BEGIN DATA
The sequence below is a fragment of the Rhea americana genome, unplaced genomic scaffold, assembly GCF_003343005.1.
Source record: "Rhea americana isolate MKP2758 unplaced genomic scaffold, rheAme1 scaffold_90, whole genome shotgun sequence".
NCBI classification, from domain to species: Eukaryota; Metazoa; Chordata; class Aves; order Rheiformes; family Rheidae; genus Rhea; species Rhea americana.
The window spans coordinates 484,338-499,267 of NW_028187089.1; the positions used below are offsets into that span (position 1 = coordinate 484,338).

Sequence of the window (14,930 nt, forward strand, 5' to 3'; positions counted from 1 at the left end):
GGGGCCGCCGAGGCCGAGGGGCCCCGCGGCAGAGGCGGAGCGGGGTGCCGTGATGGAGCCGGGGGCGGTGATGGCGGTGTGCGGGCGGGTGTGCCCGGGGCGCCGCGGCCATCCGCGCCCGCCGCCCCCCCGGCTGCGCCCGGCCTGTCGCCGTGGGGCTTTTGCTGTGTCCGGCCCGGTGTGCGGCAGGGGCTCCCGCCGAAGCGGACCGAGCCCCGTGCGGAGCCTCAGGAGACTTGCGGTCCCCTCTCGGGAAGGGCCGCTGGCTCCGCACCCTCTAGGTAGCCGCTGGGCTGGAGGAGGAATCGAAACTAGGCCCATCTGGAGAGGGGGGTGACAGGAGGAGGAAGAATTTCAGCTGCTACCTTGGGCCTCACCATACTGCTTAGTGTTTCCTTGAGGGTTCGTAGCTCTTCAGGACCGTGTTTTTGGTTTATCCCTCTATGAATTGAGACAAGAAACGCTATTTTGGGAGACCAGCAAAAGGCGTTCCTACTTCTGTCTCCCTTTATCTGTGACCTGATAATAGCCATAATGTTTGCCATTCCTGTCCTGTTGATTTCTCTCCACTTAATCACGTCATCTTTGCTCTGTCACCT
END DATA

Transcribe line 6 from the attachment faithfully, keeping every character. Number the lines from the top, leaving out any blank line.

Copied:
GGGGCCGCCGAGGCCGAGGGGCCCCGCGGCAGAGGCGGAGCGGGGTGCCGTGATGGAGCCGGGGGCGGTGATGGCGGTGTGCGGGCGGGTGTGCCCGGGGCGCCGCGGCCATCCGCGCCCGCCGCCCCCCCGGCTGCGCCCGGCCTGTCGCCGTGGGGCTTTTGCTGTGTCCGGCCCGGTGTGCGGCAGGGGCTCCCGCCGAAGCGGACCGAGCCCCGTGCGGAGCCTCAGGAGACTTGCGGTCCCCTCTCGGGAAGGGCCGCTGGCTCCGCACCCTCTAGGTAGCCGCTGGGCTGGAGGAGGAATCGAAACTAGGCCCATCTGGAGAGGGGGGTGACAGGAGGAGGAAGAATTTCAGCTGCTACCTTGGGCCTCACCATACTGCTTAGTGTTTCCTTGAGGGTTCGTAGCTCTTCAGGACCGTGTTTTTGGTTTATCCCTCTATGAATTGAGACAAGAAACGCTATTTTGGGAGACCAGCAAAAGGCGTTCCTACTTCTGTCTCCCTTTATCTGTGACCTGATAATAGCCATAATGTTTGCCATTCCTGTCCTGTTGATTTCTCTCCACTTAATCACGTCATCTTTGCTCTGTCACCT